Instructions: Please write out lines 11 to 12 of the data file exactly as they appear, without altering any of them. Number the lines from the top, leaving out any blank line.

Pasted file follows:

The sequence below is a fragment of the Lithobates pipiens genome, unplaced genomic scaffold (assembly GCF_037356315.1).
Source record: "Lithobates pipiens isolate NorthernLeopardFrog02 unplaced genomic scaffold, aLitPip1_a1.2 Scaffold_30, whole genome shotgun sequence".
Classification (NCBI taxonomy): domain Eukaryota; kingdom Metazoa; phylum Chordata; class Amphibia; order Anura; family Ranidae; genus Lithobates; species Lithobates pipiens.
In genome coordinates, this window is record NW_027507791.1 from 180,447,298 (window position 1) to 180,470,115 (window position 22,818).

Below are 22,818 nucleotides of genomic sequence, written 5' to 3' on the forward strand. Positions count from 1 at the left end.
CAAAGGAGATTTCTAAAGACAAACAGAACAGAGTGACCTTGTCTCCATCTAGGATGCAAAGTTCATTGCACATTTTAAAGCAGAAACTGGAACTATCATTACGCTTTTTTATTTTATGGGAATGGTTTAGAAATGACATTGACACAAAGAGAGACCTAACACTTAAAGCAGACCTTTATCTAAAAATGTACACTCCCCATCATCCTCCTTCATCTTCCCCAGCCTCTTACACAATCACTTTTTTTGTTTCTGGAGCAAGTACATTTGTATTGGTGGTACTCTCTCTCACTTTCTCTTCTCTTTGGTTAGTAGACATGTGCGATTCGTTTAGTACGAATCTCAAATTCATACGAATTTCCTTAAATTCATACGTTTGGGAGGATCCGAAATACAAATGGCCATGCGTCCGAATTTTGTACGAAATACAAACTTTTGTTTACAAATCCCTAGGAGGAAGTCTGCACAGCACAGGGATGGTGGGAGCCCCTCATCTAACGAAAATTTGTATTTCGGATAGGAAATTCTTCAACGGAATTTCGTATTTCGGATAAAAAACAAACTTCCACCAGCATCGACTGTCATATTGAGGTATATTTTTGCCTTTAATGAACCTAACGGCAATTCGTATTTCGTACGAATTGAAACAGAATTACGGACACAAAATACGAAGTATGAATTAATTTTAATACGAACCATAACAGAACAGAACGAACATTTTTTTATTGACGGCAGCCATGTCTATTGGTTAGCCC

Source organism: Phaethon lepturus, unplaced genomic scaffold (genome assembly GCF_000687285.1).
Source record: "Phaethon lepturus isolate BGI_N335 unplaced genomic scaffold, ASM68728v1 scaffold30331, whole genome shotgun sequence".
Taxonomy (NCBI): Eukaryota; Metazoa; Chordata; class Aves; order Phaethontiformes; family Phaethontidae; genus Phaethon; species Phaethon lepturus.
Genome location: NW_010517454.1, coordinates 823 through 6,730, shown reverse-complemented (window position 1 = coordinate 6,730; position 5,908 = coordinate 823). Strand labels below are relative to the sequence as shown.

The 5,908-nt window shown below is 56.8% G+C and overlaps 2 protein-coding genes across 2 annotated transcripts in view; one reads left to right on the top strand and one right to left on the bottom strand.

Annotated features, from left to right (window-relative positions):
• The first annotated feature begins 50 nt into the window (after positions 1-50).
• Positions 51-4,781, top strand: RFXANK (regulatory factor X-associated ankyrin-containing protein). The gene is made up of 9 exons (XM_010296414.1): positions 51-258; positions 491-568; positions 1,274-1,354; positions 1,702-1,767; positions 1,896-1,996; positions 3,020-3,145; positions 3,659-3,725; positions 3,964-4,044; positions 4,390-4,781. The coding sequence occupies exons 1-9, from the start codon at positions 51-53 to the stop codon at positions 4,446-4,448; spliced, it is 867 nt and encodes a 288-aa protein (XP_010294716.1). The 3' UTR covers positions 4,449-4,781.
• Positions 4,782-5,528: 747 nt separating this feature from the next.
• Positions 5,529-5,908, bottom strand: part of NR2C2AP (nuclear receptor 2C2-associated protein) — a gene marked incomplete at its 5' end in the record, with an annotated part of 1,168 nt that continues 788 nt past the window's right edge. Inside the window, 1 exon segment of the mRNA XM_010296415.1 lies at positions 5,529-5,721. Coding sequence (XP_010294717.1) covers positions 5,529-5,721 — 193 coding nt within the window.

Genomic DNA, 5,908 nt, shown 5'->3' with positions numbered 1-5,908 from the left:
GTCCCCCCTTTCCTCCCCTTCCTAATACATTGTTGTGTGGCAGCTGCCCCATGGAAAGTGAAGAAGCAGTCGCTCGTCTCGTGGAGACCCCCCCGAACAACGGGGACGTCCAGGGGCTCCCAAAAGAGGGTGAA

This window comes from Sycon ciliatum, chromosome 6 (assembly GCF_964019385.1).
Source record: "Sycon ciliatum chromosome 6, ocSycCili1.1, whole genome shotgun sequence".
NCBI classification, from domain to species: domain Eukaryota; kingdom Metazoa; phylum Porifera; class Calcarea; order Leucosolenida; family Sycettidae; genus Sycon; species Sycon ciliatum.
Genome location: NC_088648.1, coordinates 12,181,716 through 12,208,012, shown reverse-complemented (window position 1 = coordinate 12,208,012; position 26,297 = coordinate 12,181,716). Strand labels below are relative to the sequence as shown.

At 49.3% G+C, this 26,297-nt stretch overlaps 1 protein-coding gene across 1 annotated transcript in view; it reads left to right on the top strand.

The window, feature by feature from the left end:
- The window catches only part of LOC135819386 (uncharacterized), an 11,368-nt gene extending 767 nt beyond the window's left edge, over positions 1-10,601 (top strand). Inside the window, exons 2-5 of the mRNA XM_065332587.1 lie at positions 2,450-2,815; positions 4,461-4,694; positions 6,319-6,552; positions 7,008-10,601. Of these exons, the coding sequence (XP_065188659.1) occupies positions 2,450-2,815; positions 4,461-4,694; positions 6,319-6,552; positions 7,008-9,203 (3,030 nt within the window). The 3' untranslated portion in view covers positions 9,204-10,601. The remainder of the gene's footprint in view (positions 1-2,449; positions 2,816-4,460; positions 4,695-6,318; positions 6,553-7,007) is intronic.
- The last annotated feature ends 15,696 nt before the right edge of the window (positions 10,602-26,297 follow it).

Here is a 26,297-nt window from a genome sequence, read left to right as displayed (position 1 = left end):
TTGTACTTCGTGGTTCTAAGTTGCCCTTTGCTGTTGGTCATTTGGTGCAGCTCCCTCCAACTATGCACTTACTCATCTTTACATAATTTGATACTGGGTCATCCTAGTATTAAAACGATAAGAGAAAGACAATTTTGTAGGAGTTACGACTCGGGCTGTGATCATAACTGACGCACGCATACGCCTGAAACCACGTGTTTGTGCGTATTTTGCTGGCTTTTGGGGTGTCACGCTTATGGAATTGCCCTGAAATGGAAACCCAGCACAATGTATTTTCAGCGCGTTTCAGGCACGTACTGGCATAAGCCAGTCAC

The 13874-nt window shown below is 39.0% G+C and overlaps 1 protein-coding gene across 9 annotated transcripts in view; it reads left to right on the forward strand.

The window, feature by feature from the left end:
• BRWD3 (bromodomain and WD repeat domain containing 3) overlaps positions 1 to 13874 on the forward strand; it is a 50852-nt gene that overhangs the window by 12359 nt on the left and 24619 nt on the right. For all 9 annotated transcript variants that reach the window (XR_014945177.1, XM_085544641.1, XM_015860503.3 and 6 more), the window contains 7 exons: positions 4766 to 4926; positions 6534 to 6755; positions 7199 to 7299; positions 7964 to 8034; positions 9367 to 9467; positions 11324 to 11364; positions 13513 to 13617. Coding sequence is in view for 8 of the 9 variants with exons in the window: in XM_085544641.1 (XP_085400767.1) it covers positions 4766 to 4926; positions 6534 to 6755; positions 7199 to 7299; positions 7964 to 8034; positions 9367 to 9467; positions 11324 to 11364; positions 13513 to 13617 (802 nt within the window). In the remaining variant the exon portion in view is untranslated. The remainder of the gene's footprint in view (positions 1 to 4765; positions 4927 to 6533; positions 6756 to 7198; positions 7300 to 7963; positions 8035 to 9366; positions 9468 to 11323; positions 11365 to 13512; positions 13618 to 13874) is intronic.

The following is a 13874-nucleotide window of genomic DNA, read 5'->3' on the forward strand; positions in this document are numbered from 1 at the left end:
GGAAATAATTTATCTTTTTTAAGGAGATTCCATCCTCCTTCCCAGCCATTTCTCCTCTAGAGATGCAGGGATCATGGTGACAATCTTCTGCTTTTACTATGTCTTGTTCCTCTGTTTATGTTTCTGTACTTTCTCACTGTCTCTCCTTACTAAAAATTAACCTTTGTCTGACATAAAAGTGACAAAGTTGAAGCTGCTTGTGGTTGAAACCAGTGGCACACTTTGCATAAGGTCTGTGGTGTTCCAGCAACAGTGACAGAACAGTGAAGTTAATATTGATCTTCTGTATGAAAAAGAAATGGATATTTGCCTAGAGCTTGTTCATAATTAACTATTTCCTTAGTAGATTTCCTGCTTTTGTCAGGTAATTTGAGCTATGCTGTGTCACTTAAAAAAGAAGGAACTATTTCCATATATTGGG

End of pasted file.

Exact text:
The 5,908-nt window shown below is 56.8% G+C and overlaps 2 protein-coding genes across 2 annotated transcripts in view; one reads left to right on the top strand and one right to left on the bottom strand.

Annotated features, from left to right (window-relative positions):